Anti-overdevelopment group issues rallying cry over planning reforms

Havering group says planning reforms are dangerous

Members of the anti-overdevelopment group Preserve - including South Hornchurch councillor Graham Williamson - have spoken out about the government's intention to reform the planning system. - Credit: Paul Bennett

A pressure group has issued a stark warning over the government's intention to reform the planning system.

The key change will see areas designated as protection, renewal or growth zones, with the rules allowing planning permission to be granted more easily in areas which fall into the latter category.

Anti-overdevelopment steering group Preserve, headed by Jon Cruddas MP and Cllr Graham Williamson, says these reforms are bad news for Havering because it could become much harder to successfully oppose development.

Chair Mr Cruddas made it clear in March that these reforms were coming, with the government confirming the overhaul in its recent Queen's Speech.

The MP for Dagenham and Rainham gave his reaction to the Recorder in the immediate aftermath of that speech.

With the dust now settled, Preserve's other members have shared their thoughts on what this means for Havering. 

What are the current rules for development in Havering?

The number of houses which must be built in Havering each year is set out in Mayor Sadiq Khan's London Plan, the latest version of which was released in March.

Under this five-year plan, the borough's target increased from 1,170 to 1,285 units/year until 2028/2029 - a jump of 10 per cent.

Included in this plan is a requirement that all developments have an allocation of 35pc affordable housing, with those offering more than 75pc able to follow a fast-track route which speeds up the application process.

The mayor expressed concerns about these reforms when the government published its White Paper last October.

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“Let me be clear: this is an ill-conceived, rushed and damaging overhaul of the planning system which has been dictated from Whitehall and takes away democratic control and local scrutiny from our planning process," Sadiq Khan said.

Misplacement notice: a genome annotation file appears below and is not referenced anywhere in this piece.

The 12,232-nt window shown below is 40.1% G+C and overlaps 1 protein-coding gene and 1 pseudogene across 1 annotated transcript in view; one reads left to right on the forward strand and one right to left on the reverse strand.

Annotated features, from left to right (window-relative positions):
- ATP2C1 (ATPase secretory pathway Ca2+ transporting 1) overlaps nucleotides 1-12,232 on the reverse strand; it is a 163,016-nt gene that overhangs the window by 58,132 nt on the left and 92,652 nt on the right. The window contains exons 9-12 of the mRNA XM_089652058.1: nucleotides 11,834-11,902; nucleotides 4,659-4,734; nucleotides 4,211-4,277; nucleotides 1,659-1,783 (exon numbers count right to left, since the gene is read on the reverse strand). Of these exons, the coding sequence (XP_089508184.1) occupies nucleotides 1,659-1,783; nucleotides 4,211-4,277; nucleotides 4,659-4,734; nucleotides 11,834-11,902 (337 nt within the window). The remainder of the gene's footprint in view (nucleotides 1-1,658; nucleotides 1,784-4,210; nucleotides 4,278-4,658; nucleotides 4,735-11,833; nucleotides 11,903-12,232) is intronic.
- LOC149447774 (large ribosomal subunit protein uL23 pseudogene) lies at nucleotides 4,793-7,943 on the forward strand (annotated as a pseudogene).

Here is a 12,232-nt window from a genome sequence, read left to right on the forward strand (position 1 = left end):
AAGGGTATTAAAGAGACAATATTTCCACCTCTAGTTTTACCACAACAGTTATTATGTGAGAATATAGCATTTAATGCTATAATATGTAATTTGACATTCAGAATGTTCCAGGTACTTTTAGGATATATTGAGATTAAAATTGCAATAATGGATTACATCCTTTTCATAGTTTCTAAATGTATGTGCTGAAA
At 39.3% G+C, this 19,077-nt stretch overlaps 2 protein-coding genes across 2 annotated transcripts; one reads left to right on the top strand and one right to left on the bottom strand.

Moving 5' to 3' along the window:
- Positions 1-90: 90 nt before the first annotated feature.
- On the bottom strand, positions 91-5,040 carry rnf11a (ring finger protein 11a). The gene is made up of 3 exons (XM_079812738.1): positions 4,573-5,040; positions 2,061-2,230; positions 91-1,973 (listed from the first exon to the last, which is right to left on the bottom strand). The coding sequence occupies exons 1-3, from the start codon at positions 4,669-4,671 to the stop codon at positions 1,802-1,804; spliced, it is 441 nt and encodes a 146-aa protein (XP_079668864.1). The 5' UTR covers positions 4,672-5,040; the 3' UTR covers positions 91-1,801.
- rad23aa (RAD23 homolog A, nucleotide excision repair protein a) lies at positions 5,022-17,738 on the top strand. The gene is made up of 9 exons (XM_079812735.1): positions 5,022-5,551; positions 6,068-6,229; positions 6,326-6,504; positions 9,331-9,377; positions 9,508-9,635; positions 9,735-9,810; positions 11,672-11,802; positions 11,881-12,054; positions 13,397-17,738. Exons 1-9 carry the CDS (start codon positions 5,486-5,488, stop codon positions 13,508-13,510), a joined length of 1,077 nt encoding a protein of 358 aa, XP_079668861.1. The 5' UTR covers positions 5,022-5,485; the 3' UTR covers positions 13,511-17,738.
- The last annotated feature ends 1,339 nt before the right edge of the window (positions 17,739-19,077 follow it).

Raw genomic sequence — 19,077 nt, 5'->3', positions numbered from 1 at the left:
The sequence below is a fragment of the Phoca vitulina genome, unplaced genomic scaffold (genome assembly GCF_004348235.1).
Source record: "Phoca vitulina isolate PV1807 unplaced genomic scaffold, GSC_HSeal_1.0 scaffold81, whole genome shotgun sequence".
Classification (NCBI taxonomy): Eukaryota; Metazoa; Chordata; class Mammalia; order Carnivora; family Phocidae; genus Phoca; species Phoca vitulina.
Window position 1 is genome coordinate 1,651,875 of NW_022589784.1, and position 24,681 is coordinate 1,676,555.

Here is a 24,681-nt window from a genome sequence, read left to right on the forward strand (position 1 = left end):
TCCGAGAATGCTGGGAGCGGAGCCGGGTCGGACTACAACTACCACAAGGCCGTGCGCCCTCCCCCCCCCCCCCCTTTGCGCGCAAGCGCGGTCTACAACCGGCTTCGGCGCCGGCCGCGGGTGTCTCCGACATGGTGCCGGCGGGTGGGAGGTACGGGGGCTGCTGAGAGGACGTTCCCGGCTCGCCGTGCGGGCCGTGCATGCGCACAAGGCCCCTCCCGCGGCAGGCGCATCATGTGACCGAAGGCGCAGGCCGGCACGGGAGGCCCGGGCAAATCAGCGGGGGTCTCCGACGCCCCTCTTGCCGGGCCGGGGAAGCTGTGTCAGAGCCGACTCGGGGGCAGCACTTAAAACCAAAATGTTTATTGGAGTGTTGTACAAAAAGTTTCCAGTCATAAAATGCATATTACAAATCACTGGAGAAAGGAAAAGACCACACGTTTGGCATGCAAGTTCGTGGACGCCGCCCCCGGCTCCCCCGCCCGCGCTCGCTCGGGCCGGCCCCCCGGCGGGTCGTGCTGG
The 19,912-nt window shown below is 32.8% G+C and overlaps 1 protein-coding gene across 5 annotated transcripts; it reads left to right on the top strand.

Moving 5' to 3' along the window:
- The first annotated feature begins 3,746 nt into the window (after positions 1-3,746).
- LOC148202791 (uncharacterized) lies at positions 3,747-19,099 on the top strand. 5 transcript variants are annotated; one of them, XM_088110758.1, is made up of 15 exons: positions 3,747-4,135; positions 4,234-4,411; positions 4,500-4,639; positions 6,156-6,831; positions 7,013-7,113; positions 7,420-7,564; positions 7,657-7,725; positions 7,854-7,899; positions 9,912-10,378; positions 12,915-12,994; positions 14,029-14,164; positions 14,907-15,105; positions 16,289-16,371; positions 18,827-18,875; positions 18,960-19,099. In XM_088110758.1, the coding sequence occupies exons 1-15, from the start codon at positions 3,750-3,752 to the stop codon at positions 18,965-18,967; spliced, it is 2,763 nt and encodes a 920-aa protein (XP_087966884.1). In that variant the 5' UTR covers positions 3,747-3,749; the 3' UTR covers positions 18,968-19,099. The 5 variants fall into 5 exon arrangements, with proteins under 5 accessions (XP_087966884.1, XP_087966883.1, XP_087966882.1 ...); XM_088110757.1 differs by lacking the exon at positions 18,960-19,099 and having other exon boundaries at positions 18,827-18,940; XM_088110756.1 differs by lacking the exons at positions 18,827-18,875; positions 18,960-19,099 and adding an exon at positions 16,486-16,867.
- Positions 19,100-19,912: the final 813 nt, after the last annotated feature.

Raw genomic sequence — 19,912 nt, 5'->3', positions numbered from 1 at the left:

“Quite simply, taking power away from local communities is the last thing the capital, or our country, needs."

How are those rules set to be reformed?

Expected before Parliament in the autumn, the Planning Bill would see areas designated as protection, renewal or growth zones.

Though it has not yet been made clear which category Havering will fall into, automatic outline planning permission will be granted in growth zones. 

This means councils won't be able to turn down applications that comply with local rules.

There are also plans to scrap s106 agreements, which currently allow local authorities to place planning obligations - such as building schools or other community infrastructure - on developers.

Used to lessen the impact of developments on the local area, developers currently have to incorporate these obligations into their applications or risk rejection.

What has Preserve said?

Cllr Williamson (South Hornchurch, Independent Residents' Group) believes these reforms are designed to support government plans to increase house-building within 20 cities, including London. 

The co-chair of Preserve first raised this concern in March, when he claimed this overhaul would put Havering on "steroids" by increasing its target to 2,666 units/year.

At that time, a spokesperson for the Ministry of Housing, Communities and Local Government (MHCLG) confirmed the 20 most populated urban areas would be subject to increased local housing need to "enable the delivery of 300,000 homes a year by the mid-2020s".

With the reforms now confirmed, the councillor's views remain the same.

"Not only would Havering lose its suburban character, residents, existing and new, would inevitably be in conflict over access to public services - eg doctors, dentists, etcetera, because the planning levies and funds will fall short to meet their need."

Councillor Ray Morgon (Hacton, Residents' Group) claims developers building in growth areas would have "carte blanche to do what they want". 

"This would undoubtedly have a negative impact on residents' quality of life and our environment. It should be resisted at all costs", he added.

Preserve advisory board chair - and business leader - Julia Herold said: "To ensure a democratic approach to planning remains in place, we must not allow blanket zoning approvals, the communities to which they will affect must be given an opportunity to provide an end-user opinion to ensure that new developments are well planned and affordable."

The MHCLG has been contacted for an updated comment. 

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